We can never be sure that the opinion we are endeavouring to stifle is a false opinion; and even if we were sure, stifling it would be an evil still.
In all intellectual debates, both sides tend to be correct in what they affirm, and wrong in what they deny.
The despotism of custom is everywhere the standing hindrance to human advancement.
The dictum that truth always triumphs over persecution is one of the pleasant falsehoods which men repeat after one another till they pass into commonplaces, but which all experience refutes.
The individual is not accountable to society for his actions in so far as these concern the interests of no person but himself.
The fatal tendency of mankind to leave off thinking about a thing when it is no longer doubtful is the cause of half their errors.
As long as justice and injustice have not terminated their ever renewing fight for ascendancy in the affairs of mankind, human beings must be willing, when need is, to do battle for the one against the other.
I am not aware that any community has a right to force another to be civilized.
The most cogent reason for restricting the interference of government is the great evil of adding unnecessarily to its power.
All desirable things... are desirable either for the pleasure inherent in themselves, or as a means to the promotion of pleasure and the prevention of pain.
We have a right, also, in various ways, to act upon our unfavorable opinion of anyone, not to the oppression of his individuality, but in the exercise of ours.
Actions are right in proportion as they tend to promote happiness; wrong as they tend to produce the reverse of happiness. By happiness is intended pleasure and the absence of pain.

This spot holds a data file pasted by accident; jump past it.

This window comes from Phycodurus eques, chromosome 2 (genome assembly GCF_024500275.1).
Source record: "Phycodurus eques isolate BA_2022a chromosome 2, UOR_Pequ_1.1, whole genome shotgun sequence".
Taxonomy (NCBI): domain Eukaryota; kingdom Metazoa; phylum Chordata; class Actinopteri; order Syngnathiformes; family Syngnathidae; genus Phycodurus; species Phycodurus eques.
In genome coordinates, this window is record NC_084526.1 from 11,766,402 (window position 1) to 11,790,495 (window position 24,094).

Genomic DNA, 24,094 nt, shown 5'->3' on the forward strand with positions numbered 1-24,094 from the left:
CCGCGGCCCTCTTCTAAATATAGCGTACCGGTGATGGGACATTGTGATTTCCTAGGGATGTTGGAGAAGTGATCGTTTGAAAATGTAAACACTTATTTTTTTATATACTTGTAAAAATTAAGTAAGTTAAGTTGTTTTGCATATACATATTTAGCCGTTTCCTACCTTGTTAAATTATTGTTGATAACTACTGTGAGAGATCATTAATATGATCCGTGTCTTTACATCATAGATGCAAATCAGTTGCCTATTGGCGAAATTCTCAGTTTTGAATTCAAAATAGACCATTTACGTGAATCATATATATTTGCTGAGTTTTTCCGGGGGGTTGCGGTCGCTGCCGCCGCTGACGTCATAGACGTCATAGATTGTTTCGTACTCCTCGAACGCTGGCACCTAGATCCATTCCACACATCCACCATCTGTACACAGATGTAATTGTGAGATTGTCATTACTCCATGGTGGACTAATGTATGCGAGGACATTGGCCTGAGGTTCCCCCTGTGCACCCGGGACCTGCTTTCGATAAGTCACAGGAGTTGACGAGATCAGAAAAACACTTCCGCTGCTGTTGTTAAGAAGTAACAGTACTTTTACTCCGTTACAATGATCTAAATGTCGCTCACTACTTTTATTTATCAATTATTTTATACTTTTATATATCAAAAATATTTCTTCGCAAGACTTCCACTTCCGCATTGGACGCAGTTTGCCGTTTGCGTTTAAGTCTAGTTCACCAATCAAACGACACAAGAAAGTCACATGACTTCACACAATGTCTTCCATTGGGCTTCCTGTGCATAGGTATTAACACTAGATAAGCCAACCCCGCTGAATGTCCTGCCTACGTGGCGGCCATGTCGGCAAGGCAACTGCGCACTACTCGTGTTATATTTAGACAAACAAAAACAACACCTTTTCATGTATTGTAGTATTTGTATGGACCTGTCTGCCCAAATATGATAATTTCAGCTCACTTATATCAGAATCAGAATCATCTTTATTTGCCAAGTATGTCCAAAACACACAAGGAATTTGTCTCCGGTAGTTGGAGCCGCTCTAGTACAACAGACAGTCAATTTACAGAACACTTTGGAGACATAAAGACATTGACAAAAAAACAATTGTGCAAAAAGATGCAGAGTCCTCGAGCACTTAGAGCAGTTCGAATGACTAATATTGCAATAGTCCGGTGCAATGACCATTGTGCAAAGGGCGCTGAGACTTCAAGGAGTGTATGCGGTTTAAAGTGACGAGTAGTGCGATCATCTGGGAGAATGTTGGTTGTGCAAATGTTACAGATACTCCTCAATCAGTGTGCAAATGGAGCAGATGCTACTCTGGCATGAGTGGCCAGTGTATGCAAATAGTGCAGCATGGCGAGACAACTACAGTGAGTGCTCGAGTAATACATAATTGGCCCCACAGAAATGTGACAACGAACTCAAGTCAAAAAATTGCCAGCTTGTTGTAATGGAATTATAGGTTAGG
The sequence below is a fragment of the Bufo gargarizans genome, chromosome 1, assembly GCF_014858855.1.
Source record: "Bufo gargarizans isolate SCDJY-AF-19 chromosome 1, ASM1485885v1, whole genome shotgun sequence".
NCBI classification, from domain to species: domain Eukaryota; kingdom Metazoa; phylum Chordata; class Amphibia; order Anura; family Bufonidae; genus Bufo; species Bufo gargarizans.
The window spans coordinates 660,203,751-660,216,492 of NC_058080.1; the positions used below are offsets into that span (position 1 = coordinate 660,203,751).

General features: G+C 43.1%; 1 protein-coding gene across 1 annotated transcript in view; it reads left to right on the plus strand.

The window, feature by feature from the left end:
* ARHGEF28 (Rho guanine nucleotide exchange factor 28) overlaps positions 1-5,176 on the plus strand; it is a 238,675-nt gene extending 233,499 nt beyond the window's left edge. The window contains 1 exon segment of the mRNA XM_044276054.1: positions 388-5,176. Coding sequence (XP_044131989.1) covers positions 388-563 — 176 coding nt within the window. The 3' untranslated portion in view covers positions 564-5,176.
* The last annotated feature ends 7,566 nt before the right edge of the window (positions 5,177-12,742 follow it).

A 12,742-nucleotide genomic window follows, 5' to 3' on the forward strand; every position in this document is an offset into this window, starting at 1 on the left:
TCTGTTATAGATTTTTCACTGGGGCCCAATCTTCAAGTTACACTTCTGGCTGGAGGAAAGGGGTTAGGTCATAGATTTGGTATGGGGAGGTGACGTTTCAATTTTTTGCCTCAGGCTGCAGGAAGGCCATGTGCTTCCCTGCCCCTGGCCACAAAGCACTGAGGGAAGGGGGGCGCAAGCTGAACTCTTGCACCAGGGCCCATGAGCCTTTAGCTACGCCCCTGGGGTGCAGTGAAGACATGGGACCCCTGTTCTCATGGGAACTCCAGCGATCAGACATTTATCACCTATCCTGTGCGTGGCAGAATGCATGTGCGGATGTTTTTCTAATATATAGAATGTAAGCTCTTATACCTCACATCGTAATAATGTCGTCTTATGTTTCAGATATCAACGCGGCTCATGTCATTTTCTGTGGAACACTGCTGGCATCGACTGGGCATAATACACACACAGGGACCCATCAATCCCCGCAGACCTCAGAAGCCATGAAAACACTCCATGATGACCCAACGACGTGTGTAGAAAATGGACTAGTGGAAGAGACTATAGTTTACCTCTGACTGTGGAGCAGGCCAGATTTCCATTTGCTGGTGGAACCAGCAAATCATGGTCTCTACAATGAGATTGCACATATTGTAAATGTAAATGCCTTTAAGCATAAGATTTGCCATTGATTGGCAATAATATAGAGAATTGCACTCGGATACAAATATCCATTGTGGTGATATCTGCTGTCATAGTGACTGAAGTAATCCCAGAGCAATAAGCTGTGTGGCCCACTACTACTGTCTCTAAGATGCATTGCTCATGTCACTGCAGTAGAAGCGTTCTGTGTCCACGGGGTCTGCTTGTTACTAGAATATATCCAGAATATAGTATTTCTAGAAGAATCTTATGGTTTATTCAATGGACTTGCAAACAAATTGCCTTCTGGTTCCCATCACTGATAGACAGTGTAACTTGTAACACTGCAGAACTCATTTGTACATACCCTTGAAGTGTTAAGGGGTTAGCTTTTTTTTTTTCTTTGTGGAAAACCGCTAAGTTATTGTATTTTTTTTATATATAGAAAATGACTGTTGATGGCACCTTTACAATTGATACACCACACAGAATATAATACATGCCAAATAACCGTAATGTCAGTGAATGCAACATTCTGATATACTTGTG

The general tendency of things throughout the world is to render mediocrity the ascendant power among mankind.
The only part of the conduct of any one, for which he is amenable to society, is that which concerns others. In the part which merely concerns himself, his independence is, of right, absolute. Over himself, over his own body and mind, the individual is sovereign.
No slave is a slave to the same lengths, and in so full a sense of the word, as a wife is.
Eccentricity has always abounded when and where strength of character had abounded; and the amount of eccentricity in a society has generally been proportional to the amount of genius, mental vigor, and courage which it contained.
As for charity, it is a matter in which the immediate effect on the persons directly concerned, and the ultimate consequence to the general good, are apt to be at complete war with one another.
The disease which inflicts bureaucracy and what they usually die from is routine.
Men might as well be imprisoned, as excluded from the means of earning their bread.
Popular opinions, on subjects not palpable to sense, are often true, but seldom or never the whole truth.
Unquestionably, it is possible to do without happiness; it is done involuntarily by nineteen-twentieths of mankind.
The only power deserving the name is that of masses, and of governments while they make themselves the organ of the tendencies and instincts of masses.
The duty of man is the same in respect to his own nature as in respect to the nature of all other things, namely not to follow it but to amend it.
All political revolutions, not affected by foreign conquest, originate in moral revolutions. The subversion of established institutions is merely one consequence of the previous subversion of established opinions.